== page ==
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Dinan v. Alpha Networks, Inc.

United States Court of Appeals, First Circuit

August 20, 2014

MICHAEL DINAN, Plaintiff, Appellant,
v.
ALPHA NETWORKS, INC., Defendant, Appellee

APPEAL FROM THE UNITED STATES DISTRICT COURT FOR THE DISTRICT OF MAINE. Hon. John A. Woodcock, Jr. , U.S. District Judge.

Patrick S. Bedard, with whom Bedard & Bobrow, P.C. was on brief, for appellant.

Daniel P. Schwarz, with whom Jackson Lewis, P.C. was on brief, for appellee.

Before Lynch, Chief Judge, Selya and Kayatta, Circuit Judges.

OPINION

Page 65

KAYATTA, Circuit Judge.

Michael Dinan, a resident of Maine, began working for California-based Alpha Networks as a salesman in 2005 pursuant to a written employment agreement. In 2010 Dinan ceased working for Alpha because of a dispute over how much he was entitled to be paid in commissions. Litigation followed. A jury ultimately found that the written agreement included no promise to pay Dinan commissions on sales after 2008, but that Dinan was entitled to quasi-contract damages in the amount of $70,331.93 for sales made in 2009 and 2010. The question then remained whether to treble those damages and award attorneys' fees under Maine's wage payment law, or instead to add on to the damage award only liquidated damages of $7,799.97 under California law. Finding the question to be a close one, the district court opted to rely on a choice-of-law provision in the written agreement calling for application of California law in certain disputes. Agreeing that determining the correct choice of law on this unusual record is not straightforward, we nevertheless find that Maine's highest court would most likely deem Dinan entitled to the full array of remedies set forth in Maine's wage payment law. We therefore vacate the award and remand the case so that the district court can treble damages, calculate interest, and entertain a request for attorneys' fees under Maine law.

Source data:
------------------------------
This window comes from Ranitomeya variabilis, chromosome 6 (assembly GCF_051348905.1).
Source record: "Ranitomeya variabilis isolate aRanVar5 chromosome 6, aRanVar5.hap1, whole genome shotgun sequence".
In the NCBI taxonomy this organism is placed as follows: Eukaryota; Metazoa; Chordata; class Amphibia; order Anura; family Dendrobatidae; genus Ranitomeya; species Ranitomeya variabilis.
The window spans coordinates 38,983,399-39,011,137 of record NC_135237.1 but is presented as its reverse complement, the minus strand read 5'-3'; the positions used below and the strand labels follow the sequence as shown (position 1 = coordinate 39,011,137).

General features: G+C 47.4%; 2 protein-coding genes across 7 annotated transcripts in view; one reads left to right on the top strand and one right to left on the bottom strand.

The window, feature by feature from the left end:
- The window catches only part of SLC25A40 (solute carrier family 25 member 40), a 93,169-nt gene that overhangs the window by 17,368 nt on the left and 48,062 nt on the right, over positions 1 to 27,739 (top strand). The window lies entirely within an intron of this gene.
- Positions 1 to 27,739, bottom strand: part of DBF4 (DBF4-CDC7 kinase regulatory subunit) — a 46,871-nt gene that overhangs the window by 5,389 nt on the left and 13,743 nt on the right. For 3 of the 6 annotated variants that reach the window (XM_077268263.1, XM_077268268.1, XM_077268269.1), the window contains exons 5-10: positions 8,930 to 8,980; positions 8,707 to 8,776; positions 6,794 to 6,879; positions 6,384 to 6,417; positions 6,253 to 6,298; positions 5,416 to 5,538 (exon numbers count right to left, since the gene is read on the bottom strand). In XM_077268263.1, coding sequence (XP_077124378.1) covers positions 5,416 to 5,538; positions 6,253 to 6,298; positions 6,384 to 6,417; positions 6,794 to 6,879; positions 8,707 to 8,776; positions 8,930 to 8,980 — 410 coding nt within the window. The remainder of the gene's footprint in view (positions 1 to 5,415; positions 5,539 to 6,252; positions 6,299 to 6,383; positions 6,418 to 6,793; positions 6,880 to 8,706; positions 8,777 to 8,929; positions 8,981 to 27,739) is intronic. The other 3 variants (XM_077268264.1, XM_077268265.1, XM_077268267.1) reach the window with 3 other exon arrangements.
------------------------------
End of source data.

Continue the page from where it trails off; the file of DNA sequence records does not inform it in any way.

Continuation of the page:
I. Background

The parties do not dispute the basic facts on appeal. Alpha is a California-based designer and manufacturer of modems, routers, switches, and other computer hardware. Rather than market its products under its own brand, Alpha is a " white-label" manufacturer, selling to other companies who market the devices under their brand names. Dinan's job was to sell Alpha's devices to those brands. When Dinan joined Alpha in 2005, he lived in Portland, Maine. Though he initially thought he might have to move to Boston, Alpha ultimately concluded that he could work from Maine. Prior to commencing work for Alpha, Dinan signed a letter from Alpha specifying the terms of his employment (" the 2005 agreement" ) which provided that Alpha would pay him, in part, based on a specified commission structure.

After he joined Alpha, Dinan spent his first week and a half in California learning about Alpha and its products. Thereafter he worked from his home in Portland except when he traveled to meet customers in other states, including Texas, Alabama, and Massachusetts. In 2008, Alpha sent an email to Dinan containing a new commission structure (" the 2008 compensation plan" ). Dinan thought that the 2008 compensation plan was likely to compensate him less than the commission structure in the 2005 agreement. He expressed his unhappiness to his bosses and, according to his trial testimony, was promised a new compensation plan for sales in 2009, though he was not promised that it would provide him with better terms than the 2008 compensation plan. No new compensation plan was ever announced.